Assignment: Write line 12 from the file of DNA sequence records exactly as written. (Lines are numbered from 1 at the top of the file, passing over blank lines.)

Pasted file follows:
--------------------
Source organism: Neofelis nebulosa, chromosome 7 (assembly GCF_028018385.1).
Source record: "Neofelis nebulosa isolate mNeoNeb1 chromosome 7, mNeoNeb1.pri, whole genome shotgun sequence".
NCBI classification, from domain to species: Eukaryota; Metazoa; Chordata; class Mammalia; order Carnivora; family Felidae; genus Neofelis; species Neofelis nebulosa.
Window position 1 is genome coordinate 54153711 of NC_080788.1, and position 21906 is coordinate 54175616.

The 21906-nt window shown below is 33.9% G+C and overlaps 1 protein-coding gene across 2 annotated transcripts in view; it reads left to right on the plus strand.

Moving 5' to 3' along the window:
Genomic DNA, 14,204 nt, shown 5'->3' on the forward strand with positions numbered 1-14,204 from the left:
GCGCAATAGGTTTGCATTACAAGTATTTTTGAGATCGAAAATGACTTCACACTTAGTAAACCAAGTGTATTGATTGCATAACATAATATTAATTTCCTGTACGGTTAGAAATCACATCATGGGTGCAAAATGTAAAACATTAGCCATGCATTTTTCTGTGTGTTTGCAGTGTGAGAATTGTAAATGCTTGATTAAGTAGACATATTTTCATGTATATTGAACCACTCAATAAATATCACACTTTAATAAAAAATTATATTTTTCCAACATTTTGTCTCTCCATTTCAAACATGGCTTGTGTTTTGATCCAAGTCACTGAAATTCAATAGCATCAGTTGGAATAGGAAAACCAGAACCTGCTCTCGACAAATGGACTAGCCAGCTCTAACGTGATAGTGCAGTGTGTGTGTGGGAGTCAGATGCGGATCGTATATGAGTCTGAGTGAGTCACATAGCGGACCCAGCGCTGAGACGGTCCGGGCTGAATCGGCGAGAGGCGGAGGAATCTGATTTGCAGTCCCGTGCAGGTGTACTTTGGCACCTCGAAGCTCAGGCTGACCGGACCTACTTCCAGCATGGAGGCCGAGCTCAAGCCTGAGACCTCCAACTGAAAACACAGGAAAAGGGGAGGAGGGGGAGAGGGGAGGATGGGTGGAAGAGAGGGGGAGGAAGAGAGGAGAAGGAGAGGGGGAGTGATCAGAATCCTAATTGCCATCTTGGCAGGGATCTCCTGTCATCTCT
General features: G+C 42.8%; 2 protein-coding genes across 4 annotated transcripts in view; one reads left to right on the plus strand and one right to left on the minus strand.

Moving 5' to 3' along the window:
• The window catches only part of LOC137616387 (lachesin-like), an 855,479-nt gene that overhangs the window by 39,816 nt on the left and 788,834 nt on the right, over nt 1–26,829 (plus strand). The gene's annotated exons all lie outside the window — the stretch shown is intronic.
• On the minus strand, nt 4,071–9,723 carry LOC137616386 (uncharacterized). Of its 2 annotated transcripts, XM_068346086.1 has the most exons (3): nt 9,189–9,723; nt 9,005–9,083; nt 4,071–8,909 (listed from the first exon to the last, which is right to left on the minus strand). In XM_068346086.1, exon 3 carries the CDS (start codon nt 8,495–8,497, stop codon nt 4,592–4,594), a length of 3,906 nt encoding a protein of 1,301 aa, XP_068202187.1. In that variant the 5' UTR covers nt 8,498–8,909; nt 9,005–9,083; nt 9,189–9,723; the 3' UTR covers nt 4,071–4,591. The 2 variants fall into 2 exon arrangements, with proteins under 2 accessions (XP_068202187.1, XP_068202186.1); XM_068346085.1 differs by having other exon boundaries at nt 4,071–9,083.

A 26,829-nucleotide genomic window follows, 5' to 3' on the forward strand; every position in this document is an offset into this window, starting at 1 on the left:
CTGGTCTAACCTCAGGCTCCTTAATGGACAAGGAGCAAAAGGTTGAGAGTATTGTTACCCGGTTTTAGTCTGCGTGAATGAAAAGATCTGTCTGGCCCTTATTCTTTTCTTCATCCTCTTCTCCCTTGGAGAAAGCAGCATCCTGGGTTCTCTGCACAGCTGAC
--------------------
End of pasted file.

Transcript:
• On the minus strand, nt 4,071–9,723 carry LOC137616386 (uncharacterized). Of its 2 annotated transcripts, XM_068346086.1 has the most exons (3): nt 9,189–9,723; nt 9,005–9,083; nt 4,071–8,909 (listed from the first exon to the last, which is right to left on the minus strand). In XM_068346086.1, exon 3 carries the CDS (start codon nt 8,495–8,497, stop codon nt 4,592–4,594), a length of 3,906 nt encoding a protein of 1,301 aa, XP_068202187.1. In that variant the 5' UTR covers nt 8,498–8,909; nt 9,005–9,083; nt 9,189–9,723; the 3' UTR covers nt 4,071–4,591. The 2 variants fall into 2 exon arrangements, with proteins under 2 accessions (XP_068202187.1, XP_068202186.1); XM_068346085.1 differs by having other exon boundaries at nt 4,071–9,083.